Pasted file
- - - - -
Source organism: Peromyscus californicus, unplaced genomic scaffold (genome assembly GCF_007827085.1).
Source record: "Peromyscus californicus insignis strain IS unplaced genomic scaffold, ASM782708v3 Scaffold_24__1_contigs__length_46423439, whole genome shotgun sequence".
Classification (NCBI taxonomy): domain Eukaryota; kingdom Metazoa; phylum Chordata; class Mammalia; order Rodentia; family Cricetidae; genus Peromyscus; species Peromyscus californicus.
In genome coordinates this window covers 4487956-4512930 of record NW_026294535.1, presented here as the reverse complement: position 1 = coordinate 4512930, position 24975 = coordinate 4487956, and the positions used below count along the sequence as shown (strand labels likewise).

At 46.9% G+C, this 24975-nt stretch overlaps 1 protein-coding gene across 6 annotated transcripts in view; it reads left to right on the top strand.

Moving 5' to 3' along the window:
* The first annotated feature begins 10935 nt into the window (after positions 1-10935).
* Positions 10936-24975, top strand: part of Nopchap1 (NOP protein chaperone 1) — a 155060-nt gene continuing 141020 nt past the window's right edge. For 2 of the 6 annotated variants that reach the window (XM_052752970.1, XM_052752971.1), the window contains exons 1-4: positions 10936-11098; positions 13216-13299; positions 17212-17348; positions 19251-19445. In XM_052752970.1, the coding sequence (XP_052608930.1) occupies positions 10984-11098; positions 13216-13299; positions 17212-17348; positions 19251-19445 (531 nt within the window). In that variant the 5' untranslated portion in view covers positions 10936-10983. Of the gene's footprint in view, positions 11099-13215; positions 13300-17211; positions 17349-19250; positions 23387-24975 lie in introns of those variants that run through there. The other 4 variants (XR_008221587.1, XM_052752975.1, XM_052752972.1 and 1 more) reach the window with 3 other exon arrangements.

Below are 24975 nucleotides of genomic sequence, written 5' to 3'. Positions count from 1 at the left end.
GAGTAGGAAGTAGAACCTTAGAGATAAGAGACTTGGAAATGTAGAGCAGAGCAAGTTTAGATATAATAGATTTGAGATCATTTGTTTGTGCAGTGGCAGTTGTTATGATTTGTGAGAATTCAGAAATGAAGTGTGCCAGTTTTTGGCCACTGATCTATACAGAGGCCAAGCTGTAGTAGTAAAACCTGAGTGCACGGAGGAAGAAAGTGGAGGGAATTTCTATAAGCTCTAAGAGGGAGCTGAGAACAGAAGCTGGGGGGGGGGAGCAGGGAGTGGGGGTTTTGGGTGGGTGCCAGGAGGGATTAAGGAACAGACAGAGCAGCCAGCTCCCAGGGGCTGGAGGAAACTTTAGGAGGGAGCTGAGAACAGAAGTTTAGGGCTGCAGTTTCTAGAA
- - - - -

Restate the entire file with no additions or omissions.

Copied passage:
Source organism: Peromyscus californicus, unplaced genomic scaffold (genome assembly GCF_007827085.1).
Source record: "Peromyscus californicus insignis strain IS unplaced genomic scaffold, ASM782708v3 Scaffold_24__1_contigs__length_46423439, whole genome shotgun sequence".
Classification (NCBI taxonomy): domain Eukaryota; kingdom Metazoa; phylum Chordata; class Mammalia; order Rodentia; family Cricetidae; genus Peromyscus; species Peromyscus californicus.
In genome coordinates this window covers 4487956-4512930 of record NW_026294535.1, presented here as the reverse complement: position 1 = coordinate 4512930, position 24975 = coordinate 4487956, and the positions used below count along the sequence as shown (strand labels likewise).

At 46.9% G+C, this 24975-nt stretch overlaps 1 protein-coding gene across 6 annotated transcripts in view; it reads left to right on the top strand.

Moving 5' to 3' along the window:
* The first annotated feature begins 10935 nt into the window (after positions 1-10935).
* Positions 10936-24975, top strand: part of Nopchap1 (NOP protein chaperone 1) — a 155060-nt gene continuing 141020 nt past the window's right edge. For 2 of the 6 annotated variants that reach the window (XM_052752970.1, XM_052752971.1), the window contains exons 1-4: positions 10936-11098; positions 13216-13299; positions 17212-17348; positions 19251-19445. In XM_052752970.1, the coding sequence (XP_052608930.1) occupies positions 10984-11098; positions 13216-13299; positions 17212-17348; positions 19251-19445 (531 nt within the window). In that variant the 5' untranslated portion in view covers positions 10936-10983. Of the gene's footprint in view, positions 11099-13215; positions 13300-17211; positions 17349-19250; positions 23387-24975 lie in introns of those variants that run through there. The other 4 variants (XR_008221587.1, XM_052752975.1, XM_052752972.1 and 1 more) reach the window with 3 other exon arrangements.

Below are 24975 nucleotides of genomic sequence, written 5' to 3'. Positions count from 1 at the left end.
GAGTAGGAAGTAGAACCTTAGAGATAAGAGACTTGGAAATGTAGAGCAGAGCAAGTTTAGATATAATAGATTTGAGATCATTTGTTTGTGCAGTGGCAGTTGTTATGATTTGTGAGAATTCAGAAATGAAGTGTGCCAGTTTTTGGCCACTGATCTATACAGAGGCCAAGCTGTAGTAGTAAAACCTGAGTGCACGGAGGAAGAAAGTGGAGGGAATTTCTATAAGCTCTAAGAGGGAGCTGAGAACAGAAGCTGGGGGGGGGGAGCAGGGAGTGGGGGTTTTGGGTGGGTGCCAGGAGGGATTAAGGAACAGACAGAGCAGCCAGCTCCCAGGGGCTGGAGGAAACTTTAGGAGGGAGCTGAGAACAGAAGTTTAGGGCTGCAGTTTCTAGAA